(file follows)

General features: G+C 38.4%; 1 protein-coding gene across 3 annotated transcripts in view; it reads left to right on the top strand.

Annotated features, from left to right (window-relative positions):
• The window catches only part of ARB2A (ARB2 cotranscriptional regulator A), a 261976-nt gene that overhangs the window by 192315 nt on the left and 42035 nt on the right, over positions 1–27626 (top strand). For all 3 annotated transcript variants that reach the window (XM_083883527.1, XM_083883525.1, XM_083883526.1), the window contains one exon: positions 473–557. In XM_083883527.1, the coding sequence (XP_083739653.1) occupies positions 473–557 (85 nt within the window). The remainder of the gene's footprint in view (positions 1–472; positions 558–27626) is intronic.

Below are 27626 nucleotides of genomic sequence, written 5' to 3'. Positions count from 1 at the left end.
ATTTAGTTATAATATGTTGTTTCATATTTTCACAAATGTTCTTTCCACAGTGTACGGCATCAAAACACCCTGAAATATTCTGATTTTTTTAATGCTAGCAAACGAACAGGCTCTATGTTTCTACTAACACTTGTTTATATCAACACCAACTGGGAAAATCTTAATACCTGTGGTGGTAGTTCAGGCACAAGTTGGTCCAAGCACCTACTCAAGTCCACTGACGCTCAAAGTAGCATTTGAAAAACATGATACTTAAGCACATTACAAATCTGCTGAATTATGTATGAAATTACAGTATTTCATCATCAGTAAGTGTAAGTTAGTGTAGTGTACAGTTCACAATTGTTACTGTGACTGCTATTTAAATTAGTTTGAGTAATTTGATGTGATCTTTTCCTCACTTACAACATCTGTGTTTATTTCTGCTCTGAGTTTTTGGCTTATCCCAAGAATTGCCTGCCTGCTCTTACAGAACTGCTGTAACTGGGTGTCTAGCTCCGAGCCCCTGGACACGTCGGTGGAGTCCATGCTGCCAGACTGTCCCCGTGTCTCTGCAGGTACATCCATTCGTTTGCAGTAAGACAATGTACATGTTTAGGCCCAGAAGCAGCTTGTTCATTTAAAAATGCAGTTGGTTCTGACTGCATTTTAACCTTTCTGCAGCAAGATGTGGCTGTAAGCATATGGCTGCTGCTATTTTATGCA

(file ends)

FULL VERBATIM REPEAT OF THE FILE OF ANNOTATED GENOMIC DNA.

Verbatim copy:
General features: G+C 38.4%; 1 protein-coding gene across 3 annotated transcripts in view; it reads left to right on the top strand.

Annotated features, from left to right (window-relative positions):
• The window catches only part of ARB2A (ARB2 cotranscriptional regulator A), a 261976-nt gene that overhangs the window by 192315 nt on the left and 42035 nt on the right, over positions 1–27626 (top strand). For all 3 annotated transcript variants that reach the window (XM_083883527.1, XM_083883525.1, XM_083883526.1), the window contains one exon: positions 473–557. In XM_083883527.1, the coding sequence (XP_083739653.1) occupies positions 473–557 (85 nt within the window). The remainder of the gene's footprint in view (positions 1–472; positions 558–27626) is intronic.

Below are 27626 nucleotides of genomic sequence, written 5' to 3'. Positions count from 1 at the left end.
ATTTAGTTATAATATGTTGTTTCATATTTTCACAAATGTTCTTTCCACAGTGTACGGCATCAAAACACCCTGAAATATTCTGATTTTTTTAATGCTAGCAAACGAACAGGCTCTATGTTTCTACTAACACTTGTTTATATCAACACCAACTGGGAAAATCTTAATACCTGTGGTGGTAGTTCAGGCACAAGTTGGTCCAAGCACCTACTCAAGTCCACTGACGCTCAAAGTAGCATTTGAAAAACATGATACTTAAGCACATTACAAATCTGCTGAATTATGTATGAAATTACAGTATTTCATCATCAGTAAGTGTAAGTTAGTGTAGTGTACAGTTCACAATTGTTACTGTGACTGCTATTTAAATTAGTTTGAGTAATTTGATGTGATCTTTTCCTCACTTACAACATCTGTGTTTATTTCTGCTCTGAGTTTTTGGCTTATCCCAAGAATTGCCTGCCTGCTCTTACAGAACTGCTGTAACTGGGTGTCTAGCTCCGAGCCCCTGGACACGTCGGTGGAGTCCATGCTGCCAGACTGTCCCCGTGTCTCTGCAGGTACATCCATTCGTTTGCAGTAAGACAATGTACATGTTTAGGCCCAGAAGCAGCTTGTTCATTTAAAAATGCAGTTGGTTCTGACTGCATTTTAACCTTTCTGCAGCAAGATGTGGCTGTAAGCATATGGCTGCTGCTATTTTATGCA